Intel and Micron held a joint press conference earlier today to announce a breakthrough memory technology called 3D XPoint (pronounced 3D crosspoint) that's up to 1,000 times faster (read speeds) than today's NAND, features 1,000 times better endurance and is 10 times denser than conventional memory.

3D XPoint is described as whole new class of memory - not just a new type of NAND or DRAM - that operates fundamentally different than what's available today. As the name suggests, it's built on a three-dimensional architecture that uses a new type of switch instead of traditional transistors.

3D XPoint is also non-volatile meaning it can be used for storage purposes as well as function as traditional memory although the two companies repeatedly implied that it will could also lead to new types of computing experiences not yet conceived.

The duo also pointed out that this is real technology, not just a PowerPoint presentation. To help drive home that idea, one of the first wafers from their joint production facility was shown off on stage.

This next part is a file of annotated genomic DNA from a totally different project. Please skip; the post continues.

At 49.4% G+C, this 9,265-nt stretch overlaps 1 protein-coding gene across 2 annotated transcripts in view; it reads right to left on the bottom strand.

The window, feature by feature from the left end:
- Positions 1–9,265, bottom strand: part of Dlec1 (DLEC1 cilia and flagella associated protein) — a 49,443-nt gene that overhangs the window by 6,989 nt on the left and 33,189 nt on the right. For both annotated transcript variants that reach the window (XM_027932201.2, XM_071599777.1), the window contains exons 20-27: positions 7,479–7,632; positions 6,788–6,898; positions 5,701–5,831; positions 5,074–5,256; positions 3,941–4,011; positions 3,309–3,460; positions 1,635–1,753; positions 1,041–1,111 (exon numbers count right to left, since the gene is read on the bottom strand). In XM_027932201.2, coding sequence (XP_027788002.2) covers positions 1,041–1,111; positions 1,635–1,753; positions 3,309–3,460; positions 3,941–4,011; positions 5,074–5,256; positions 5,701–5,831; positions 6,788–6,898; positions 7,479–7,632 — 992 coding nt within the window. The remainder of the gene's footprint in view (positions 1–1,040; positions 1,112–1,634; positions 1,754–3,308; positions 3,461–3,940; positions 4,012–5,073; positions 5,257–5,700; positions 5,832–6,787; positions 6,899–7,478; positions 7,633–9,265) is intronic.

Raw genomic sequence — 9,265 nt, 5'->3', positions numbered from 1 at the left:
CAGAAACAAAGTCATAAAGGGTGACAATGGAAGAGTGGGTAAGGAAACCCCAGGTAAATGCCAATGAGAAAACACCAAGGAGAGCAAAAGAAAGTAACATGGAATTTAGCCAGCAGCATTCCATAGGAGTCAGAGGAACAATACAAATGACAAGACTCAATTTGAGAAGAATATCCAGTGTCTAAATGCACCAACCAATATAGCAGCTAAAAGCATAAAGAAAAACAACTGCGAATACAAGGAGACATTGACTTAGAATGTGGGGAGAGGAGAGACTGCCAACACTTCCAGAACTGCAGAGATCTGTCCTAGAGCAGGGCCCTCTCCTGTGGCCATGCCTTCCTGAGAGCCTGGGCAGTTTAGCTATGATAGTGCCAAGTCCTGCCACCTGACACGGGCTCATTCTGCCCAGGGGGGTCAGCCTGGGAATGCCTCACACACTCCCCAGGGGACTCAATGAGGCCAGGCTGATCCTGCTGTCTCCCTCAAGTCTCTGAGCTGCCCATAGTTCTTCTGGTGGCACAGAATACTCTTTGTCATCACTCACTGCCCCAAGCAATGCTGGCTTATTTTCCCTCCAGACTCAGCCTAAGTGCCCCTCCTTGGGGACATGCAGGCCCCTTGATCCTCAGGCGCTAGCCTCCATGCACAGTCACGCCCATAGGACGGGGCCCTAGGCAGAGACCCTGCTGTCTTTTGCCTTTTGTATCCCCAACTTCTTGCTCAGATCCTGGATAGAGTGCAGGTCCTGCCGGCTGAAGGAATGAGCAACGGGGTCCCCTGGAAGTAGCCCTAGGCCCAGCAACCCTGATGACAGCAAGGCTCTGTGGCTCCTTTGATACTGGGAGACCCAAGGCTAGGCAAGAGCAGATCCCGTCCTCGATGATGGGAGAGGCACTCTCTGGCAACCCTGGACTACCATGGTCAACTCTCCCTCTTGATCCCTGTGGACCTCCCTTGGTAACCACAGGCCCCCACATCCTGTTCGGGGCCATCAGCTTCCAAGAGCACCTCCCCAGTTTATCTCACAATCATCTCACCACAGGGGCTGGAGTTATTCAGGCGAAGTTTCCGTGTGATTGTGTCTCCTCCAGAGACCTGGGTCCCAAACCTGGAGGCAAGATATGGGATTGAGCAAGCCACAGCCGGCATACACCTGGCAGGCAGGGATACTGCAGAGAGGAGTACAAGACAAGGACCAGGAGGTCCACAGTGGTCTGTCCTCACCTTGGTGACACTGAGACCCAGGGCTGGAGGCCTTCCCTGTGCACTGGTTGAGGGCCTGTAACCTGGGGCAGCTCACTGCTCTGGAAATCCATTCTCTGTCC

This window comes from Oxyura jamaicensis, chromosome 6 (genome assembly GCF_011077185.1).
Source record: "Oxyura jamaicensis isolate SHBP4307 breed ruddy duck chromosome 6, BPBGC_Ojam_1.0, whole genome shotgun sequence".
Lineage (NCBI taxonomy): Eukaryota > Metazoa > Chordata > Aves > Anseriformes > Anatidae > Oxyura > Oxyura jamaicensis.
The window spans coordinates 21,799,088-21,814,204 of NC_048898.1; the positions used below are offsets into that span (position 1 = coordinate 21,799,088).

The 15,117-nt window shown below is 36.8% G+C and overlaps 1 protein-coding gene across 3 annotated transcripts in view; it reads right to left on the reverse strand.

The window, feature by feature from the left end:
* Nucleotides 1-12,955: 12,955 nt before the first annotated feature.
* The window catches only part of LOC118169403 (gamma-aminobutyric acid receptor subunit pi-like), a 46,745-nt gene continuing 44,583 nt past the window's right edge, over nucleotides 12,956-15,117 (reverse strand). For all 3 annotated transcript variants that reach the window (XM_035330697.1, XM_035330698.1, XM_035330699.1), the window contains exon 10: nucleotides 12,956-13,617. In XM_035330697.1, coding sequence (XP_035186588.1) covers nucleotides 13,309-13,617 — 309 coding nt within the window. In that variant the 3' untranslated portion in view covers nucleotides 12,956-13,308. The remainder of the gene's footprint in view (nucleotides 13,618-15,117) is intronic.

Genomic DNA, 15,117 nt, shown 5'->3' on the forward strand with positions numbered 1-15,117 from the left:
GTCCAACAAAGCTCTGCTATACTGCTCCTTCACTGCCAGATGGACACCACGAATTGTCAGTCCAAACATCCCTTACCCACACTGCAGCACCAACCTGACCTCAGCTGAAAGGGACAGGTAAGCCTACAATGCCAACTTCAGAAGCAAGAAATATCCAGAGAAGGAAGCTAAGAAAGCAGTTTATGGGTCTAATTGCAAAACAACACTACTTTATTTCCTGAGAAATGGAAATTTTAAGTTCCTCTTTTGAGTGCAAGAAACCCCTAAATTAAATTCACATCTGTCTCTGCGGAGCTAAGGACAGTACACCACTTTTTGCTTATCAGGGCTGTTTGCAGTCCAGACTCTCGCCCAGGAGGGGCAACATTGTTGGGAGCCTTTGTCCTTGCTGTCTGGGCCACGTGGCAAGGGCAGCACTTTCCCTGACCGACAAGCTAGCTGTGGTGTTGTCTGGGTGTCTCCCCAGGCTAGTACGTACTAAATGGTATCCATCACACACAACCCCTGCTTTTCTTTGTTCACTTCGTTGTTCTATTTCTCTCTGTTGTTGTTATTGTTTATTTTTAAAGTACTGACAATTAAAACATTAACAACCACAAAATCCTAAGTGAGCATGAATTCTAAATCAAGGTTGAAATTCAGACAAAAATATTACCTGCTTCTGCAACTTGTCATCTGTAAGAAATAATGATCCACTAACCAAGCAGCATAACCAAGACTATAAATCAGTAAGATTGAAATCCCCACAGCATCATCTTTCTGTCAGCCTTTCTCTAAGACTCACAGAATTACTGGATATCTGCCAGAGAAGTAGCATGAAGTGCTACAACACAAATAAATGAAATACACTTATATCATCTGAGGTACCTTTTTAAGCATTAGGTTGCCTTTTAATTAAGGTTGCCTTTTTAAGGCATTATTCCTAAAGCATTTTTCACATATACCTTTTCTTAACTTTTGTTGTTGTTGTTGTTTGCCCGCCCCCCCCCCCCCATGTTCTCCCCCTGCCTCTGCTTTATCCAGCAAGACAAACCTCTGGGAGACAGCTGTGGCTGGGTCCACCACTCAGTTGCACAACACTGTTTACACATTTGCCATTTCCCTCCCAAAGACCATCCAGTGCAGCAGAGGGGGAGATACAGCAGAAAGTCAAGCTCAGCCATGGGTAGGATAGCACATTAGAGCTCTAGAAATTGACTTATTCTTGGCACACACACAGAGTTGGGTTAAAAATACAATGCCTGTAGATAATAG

It certainly sounds impressive, but what does it mean for the average consumer? Probably not a whole lot right now.

Intel and Micron said they will be sending out samples later this year before products using 3D XPoint arrive in 2016. If I had to guess, it'll be huge companies with data-driven needs like Amazon, Facebook or Microsoft that will initially put the technology to use in the real world.

As for consumer-based products, those will probably come further down the road. On the PC side, a new storage-minded interface capable of handling the kind of speed that 3D XPoint can deliver will be mandatory as today's SATA III interface is already a bottleneck with existing SSDs.

The technology could also find a home in mobile devices although if it's more power-hungry than NAND, that could be a hindrance. It's entirely possible that a new type of battery technology could neutralize that shortcoming but I wouldn't hold my breath on that happening anytime soon.